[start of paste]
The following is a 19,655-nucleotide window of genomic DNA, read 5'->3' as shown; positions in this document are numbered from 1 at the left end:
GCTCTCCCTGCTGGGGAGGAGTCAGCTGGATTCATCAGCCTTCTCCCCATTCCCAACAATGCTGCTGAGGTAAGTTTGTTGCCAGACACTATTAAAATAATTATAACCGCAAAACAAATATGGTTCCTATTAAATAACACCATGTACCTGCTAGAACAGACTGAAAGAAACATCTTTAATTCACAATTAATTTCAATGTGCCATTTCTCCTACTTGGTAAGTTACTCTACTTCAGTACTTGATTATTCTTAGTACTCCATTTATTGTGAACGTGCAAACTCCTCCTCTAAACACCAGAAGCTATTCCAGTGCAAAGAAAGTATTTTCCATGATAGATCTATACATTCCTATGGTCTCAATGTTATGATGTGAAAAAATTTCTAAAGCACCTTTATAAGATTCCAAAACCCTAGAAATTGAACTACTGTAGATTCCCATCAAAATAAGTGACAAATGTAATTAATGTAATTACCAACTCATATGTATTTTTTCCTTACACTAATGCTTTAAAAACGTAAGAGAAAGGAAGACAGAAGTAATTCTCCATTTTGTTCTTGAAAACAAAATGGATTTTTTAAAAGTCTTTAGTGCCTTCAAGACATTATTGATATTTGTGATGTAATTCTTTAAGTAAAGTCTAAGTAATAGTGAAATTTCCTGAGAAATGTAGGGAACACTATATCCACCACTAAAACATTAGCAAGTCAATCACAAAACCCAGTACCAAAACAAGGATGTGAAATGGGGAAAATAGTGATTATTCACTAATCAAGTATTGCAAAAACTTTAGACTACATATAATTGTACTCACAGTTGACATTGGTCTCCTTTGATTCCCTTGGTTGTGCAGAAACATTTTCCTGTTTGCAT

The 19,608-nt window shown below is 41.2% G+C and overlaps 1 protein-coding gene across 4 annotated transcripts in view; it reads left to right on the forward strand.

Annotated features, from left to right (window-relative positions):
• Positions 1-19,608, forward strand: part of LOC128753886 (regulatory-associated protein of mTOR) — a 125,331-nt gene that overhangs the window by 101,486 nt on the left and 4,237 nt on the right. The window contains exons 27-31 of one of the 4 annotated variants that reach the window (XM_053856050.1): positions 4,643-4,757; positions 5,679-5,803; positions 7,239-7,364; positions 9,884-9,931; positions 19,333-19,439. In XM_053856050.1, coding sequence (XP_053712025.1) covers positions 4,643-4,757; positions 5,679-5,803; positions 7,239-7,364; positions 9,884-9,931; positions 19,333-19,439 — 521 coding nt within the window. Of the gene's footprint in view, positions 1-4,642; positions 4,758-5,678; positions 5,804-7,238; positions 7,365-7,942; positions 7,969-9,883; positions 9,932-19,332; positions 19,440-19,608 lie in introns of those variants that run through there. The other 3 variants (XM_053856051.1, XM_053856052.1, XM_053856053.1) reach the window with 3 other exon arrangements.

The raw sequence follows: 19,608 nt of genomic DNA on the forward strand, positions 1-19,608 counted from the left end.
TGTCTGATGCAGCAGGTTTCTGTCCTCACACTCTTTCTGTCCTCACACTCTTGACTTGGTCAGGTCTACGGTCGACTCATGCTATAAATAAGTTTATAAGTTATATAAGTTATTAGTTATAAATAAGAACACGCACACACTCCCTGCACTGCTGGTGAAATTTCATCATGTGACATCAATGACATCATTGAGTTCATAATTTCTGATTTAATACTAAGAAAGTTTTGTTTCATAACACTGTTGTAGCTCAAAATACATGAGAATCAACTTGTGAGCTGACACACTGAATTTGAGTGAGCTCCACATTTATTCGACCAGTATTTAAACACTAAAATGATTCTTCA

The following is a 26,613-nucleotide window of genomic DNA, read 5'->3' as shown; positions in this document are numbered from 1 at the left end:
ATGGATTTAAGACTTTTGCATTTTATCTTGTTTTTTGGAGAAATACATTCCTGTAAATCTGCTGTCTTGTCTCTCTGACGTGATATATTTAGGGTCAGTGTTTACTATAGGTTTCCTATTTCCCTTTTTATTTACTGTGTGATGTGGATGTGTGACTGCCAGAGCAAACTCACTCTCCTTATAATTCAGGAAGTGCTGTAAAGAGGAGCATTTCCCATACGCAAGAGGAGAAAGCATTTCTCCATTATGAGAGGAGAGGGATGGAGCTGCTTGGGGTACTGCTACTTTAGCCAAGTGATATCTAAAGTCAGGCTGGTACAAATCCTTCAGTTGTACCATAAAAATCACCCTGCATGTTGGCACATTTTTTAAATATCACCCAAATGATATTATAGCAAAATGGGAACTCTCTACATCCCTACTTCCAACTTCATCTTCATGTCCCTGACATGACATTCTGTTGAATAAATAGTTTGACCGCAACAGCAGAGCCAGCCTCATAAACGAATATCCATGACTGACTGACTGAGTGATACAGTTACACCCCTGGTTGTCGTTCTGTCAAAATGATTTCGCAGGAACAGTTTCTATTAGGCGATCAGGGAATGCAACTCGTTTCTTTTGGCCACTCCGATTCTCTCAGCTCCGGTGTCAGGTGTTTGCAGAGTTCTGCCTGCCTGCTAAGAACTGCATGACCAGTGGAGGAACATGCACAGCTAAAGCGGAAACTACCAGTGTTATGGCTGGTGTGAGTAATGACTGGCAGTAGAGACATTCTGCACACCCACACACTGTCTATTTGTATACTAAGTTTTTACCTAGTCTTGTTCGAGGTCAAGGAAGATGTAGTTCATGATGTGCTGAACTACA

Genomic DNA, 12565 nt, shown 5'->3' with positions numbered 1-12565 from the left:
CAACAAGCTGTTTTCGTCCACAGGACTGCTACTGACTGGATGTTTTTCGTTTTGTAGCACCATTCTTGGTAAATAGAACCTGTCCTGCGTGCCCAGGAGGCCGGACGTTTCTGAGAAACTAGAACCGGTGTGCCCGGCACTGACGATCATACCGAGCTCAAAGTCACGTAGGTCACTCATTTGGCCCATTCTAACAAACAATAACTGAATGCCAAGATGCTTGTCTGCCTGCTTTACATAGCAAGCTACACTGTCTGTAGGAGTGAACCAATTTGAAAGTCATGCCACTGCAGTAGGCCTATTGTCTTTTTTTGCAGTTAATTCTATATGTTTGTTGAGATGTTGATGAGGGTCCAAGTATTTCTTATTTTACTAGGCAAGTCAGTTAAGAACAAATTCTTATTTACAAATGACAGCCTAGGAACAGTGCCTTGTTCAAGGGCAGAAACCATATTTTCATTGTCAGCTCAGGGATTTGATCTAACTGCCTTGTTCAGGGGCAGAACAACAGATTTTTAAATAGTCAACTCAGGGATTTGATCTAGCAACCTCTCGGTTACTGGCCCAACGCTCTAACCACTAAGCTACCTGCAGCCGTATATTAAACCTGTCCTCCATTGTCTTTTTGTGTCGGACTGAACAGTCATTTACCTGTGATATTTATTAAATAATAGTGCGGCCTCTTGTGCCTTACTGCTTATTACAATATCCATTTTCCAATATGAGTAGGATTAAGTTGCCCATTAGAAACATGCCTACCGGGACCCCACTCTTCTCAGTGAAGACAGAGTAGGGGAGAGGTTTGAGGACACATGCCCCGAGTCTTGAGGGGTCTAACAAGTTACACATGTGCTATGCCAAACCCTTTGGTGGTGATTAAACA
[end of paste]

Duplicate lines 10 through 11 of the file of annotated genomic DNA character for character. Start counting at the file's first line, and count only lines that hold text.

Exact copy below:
Genomic DNA, 12565 nt, shown 5'->3' with positions numbered 1-12565 from the left:
CAACAAGCTGTTTTCGTCCACAGGACTGCTACTGACTGGATGTTTTTCGTTTTGTAGCACCATTCTTGGTAAATAGAACCTGTCCTGCGTGCCCAGGAGGCCGGACGTTTCTGAGAAACTAGAACCGGTGTGCCCGGCACTGACGATCATACCGAGCTCAAAGTCACGTAGGTCACTCATTTGGCCCATTCTAACAAACAATAACTGAATGCCAAGATGCTTGTCTGCCTGCTTTACATAGCAAGCTACACTGTCTGTAGGAGTGAACCAATTTGAAAGTCATGCCACTGCAGTAGGCCTATTGTCTTTTTTTGCAGTTAATTCTATATGTTTGTTGAGATGTTGATGAGGGTCCAAGTATTTCTTATTTTACTAGGCAAGTCAGTTAAGAACAAATTCTTATTTACAAATGACAGCCTAGGAACAGTGCCTTGTTCAAGGGCAGAAACCATATTTTCATTGTCAGCTCAGGGATTTGATCTAACTGCCTTGTTCAGGGGCAGAACAACAGATTTTTAAATAGTCAACTCAGGGATTTGATCTAGCAACCTCTCGGTTACTGGCCCAACGCTCTAACCACTAAGCTACCTGCAGCCGTATATTAAACCTGTCCTCCATTGTCTTTTTGTGTCGGACTGAACAGTCATTTACCTGTGATATTTATTAAATAATAGTGCGGCCTCTTGTGCCTTACTGCTTATTACAATATCCATTTTCCAATATGAGTAGGATTAAGTTGCCCATTAGAAACATGCCTACCGGGACCCCACTCTTCTCAGTGAAGACAGAGTAGGGGAGAGGTTTGAGGACACATGCCCCGAGTCTTGAGGGGTCTAACAAGTTACACATGTGCTATGCCAAACCCTTTGGTGGTGATTAAACA